Ethics Opinon 1983-11


Attorney "A" representing Client "A", and Attorney "B" representing Client "B", had been involved in negotiations concerning a dispute between the respective clients for about two months. Attorney "A" advised Attorney "B" that he (Attorney "A") was leaving town for three weeks and requested that no action be taken until his return. Before Attorney "A" left town, Client "A" and Client "B" mutually requested Attorney "B" to draft a settlement agreement containing terms which strongly favor Client "B". Attorney "B" decides not to contact Attorney "A" for fear that Attorney "A" would persuade Client "A" not to enter into the agreement. While Attorney "A" is out of town, the parties sign the agreement drafted by Attorney "B". When Attorney "A" returns to town, Client "A" notifies him that he has been discharged.

Where an attorney is approached by opposing attorney's client, must he notify the opposing attorney before communicating with the opposing client?


Rule 7-103 of the Rules of Professional Conduct prohibits communication between an attorney and a party the attorney knows is represented by counsel. In this case, before communicating directly with Client "A", Attorney "B" should contact Attorney "A" and give him an opportunity to consult with his client. Failing in that regard, Attorney "B" would be in violation of Rule 7-103.

This opinion does not address the protocol of a situation where there is a refusal by Attorney "A" to permit communication between Attorney "B" and Client "A" accompanied by a prolonged apparent breakdown in the interpersonal relationship between Attorney "A" and Client "A".


This question is decided by Rule 7-103 of the Rules of Professional Conduct, which provides as follows:

"RULE 7-103. COMMUNICATING WITH AN ADVERSE PARTY REPRESENTED BY COUNSEL. A member of the State Bar shall not communicate directly or indirectly with a party whom he knows to be represented by counsel upon a subject of controversy, without the express consent of such counsel . . ."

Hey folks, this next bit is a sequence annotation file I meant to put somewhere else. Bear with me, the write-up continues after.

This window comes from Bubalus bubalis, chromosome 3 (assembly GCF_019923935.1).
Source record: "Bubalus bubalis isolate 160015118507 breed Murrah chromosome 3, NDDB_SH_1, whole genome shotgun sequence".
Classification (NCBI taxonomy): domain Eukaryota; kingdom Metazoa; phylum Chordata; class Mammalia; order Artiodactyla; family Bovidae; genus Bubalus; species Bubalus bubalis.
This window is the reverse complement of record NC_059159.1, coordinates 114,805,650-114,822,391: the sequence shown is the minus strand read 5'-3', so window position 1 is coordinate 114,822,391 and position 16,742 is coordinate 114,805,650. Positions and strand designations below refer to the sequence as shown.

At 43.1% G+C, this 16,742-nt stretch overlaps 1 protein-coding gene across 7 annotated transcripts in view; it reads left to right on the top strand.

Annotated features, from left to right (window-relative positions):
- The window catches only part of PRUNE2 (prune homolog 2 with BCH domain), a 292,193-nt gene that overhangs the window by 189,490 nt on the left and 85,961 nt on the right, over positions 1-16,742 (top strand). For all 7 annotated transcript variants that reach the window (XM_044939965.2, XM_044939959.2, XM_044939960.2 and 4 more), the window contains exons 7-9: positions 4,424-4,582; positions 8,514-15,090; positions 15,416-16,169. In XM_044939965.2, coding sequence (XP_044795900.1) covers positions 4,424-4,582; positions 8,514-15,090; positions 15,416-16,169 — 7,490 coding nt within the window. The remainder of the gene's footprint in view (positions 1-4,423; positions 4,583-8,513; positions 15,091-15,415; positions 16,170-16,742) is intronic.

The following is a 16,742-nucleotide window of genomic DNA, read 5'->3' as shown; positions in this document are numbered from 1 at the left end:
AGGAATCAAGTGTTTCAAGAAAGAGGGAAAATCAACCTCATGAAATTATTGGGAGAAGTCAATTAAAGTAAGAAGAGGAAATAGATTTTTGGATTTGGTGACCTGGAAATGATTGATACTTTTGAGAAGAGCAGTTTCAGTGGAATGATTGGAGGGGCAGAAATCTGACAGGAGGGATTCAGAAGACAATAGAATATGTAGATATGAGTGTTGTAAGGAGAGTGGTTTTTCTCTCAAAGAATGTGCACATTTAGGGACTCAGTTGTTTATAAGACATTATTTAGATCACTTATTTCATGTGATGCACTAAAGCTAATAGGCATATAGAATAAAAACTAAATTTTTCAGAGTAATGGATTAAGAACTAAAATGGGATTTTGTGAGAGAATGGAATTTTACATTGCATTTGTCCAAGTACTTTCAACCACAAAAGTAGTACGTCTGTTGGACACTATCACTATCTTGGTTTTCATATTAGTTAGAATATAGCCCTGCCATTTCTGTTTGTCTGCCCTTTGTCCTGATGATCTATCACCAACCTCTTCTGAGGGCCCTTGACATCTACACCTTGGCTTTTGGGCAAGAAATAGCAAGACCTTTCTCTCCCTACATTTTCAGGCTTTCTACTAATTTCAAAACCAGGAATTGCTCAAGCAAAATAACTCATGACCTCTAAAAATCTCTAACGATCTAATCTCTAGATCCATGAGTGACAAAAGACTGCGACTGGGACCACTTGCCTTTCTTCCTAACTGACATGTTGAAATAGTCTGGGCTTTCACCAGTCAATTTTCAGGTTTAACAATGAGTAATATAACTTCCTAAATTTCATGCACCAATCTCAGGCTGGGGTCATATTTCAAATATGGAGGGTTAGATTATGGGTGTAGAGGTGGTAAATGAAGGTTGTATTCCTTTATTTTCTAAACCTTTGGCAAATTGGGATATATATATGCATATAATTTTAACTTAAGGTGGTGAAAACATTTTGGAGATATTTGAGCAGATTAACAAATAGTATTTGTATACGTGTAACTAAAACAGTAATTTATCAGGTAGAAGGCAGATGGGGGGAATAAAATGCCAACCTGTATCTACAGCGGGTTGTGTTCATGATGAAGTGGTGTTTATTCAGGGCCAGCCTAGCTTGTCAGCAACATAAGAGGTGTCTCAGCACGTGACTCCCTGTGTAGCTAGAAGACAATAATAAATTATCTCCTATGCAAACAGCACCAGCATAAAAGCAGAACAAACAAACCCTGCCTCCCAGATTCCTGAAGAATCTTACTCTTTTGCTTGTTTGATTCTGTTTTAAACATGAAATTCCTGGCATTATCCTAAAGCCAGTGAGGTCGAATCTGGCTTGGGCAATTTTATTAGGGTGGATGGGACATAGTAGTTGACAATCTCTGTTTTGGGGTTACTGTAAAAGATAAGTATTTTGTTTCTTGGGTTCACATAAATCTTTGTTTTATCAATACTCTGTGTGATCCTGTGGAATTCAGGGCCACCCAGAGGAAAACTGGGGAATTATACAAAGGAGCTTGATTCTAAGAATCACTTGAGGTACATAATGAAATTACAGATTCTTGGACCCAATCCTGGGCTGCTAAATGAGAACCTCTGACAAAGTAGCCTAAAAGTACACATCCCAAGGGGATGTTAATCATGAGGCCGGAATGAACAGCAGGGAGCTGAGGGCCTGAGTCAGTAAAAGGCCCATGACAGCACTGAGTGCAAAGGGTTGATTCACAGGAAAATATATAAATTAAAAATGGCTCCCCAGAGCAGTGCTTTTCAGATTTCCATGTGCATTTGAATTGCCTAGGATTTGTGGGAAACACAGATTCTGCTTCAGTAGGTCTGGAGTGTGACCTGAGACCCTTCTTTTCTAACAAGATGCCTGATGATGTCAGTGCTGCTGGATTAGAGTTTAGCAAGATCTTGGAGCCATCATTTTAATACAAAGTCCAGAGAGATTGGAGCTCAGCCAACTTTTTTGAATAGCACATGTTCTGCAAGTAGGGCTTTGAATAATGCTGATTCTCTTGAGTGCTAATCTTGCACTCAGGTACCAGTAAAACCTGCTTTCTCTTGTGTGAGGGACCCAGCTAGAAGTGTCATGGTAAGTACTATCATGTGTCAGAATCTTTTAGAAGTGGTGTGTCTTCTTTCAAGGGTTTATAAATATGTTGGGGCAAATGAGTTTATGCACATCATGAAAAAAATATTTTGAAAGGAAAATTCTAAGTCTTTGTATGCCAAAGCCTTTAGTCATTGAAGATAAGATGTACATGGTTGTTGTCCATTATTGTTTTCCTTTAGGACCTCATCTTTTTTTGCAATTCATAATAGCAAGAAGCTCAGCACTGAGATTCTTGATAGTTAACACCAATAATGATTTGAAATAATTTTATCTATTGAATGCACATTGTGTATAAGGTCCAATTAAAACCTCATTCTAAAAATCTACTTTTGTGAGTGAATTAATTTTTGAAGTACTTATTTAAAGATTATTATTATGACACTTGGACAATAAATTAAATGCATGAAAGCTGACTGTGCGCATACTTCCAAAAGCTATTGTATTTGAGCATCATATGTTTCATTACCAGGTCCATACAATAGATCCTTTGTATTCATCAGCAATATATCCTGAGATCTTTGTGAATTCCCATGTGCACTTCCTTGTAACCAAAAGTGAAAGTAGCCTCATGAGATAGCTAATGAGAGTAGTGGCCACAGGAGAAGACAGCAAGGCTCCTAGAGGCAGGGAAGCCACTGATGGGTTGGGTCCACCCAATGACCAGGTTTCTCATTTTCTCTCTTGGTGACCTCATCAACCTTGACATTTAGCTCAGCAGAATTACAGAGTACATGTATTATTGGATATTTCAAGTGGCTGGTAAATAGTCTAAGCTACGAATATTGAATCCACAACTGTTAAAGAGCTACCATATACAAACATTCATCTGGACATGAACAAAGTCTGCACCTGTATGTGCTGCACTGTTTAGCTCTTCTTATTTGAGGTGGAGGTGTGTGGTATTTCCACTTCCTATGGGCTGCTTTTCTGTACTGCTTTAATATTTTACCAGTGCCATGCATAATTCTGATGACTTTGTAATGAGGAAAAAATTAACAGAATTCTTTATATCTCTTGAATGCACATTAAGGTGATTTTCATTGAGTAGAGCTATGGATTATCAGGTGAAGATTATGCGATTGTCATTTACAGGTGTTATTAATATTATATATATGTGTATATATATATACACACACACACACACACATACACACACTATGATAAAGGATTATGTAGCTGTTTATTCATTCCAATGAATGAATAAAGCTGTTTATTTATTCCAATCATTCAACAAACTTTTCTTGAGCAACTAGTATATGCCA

It is significant that the rule makes no distinction as to whether the communication is initiated by the attorney or the adverse party. One legitimate objective of Rule 7-103 is the protection of an impetuous client against his own folly or the persuasive powers of opposing counsel. Although a client may have broad rights to discharge his attorney, it would be unfair to permit that decision to be influenced by direct communications with his opponent's attorney.

The attorney is the agent of the client, and the general rule is that a client has the right and power to discharge his attorney at any time. People v. Pearson (1940) 41 Cal.App.2d 614, 107 P.2d 463; People v. Norton, (1860) 16 Cal. 436; Lee v. Superior Court, (1896) 112 Cal. 354, 44 P. 666; Woodbury v. Nevada South R. Co., (1898) 121 Cal. 165, 53 P. 450; Gage v. Atwater, (1902) 136 Cal. 170, 68 P. 581; Gill v. Southern Pacific Company, (1916) 174 Cal. 84, 161 P. 1153; Todd v. Superior Court, (1919) 181 Cal. 406, 184 P. 684, 7 A.L.R. 938; Kirk v. Culley, (1927) 202 Cal. 501, 261 P. 994; Scott v. Superior Court, (1928) 205 Cal. 525, 271 P. 906; Cazaurang Estate, (1934) 1 Cal.2d 712, 36 P.2d 1069; O'Connell v. Superior Court, (1934) 2 Cal.2d 418, 41 P.2d 334, 97 A.L.R. 918; People v. Metrim Corporation, (1960) 187 Cal.App.2d 289, 9 Cal.Rptr. 584; Fivey v. Chambers, (1962) 199 Cal.App.2d 457, 19 Cal.Rptr. 111; People v. Hook, (1967) 248 Cal.App.2d 618, 56 Cal.Rptr. 683. A client should not be tied to an attorney after he has lost confidence in him. Fracasse v. Brent, (1972) 6 Cal.3d 784, 100 Cal.Rptr. 385, 494 P.2d 9. However, a client should not discharge his attorney based on the siren song of opposing counsel. The choice should be made either on his own or after discussing the matter with impartial counsel.

There are instances when a client does not have an unequivocal option to discharge his attorney. One example of such an instance would be where the attorney has a specific, present and coexisting interest in the object of representation. Todd v. Superior Court, (1919) 181 Cal. 406, 184 P. 684, 7 A.L.R. 938; Kelly v. Smith, (1928) 204 Cal. 496, 268 P. 1057; O'Connell v. Superior Court, (1932) 2 Cal.2d 418, 41 P.2d 334, 97 A.L.R. 918; Echlin v. Superior Court, (1939) 13 Cal.2d 368, 90 P.2d 63, 124 A.L.R. 719, 97 A.L.R. 923. Accordingly, communication between Attorney "B" and Client "A" may have an effect upon the personal rights of Attorney "A" and should be prohibited.


Disclaimer: This opinion was issued by the Legal Ethics Committee of the San Diego County Bar Association. It is advisory only and is not binding upon any member of the SDCBA, any other member of the State Bar of California, the State Bar of California or its Board of Governors, or any persons or tribunals charged with regulatory responsibilities. The SDCBA, its officers, directors, agents, and the Legal Ethics Committee members assume no responsibility or liability in rendering this opinion.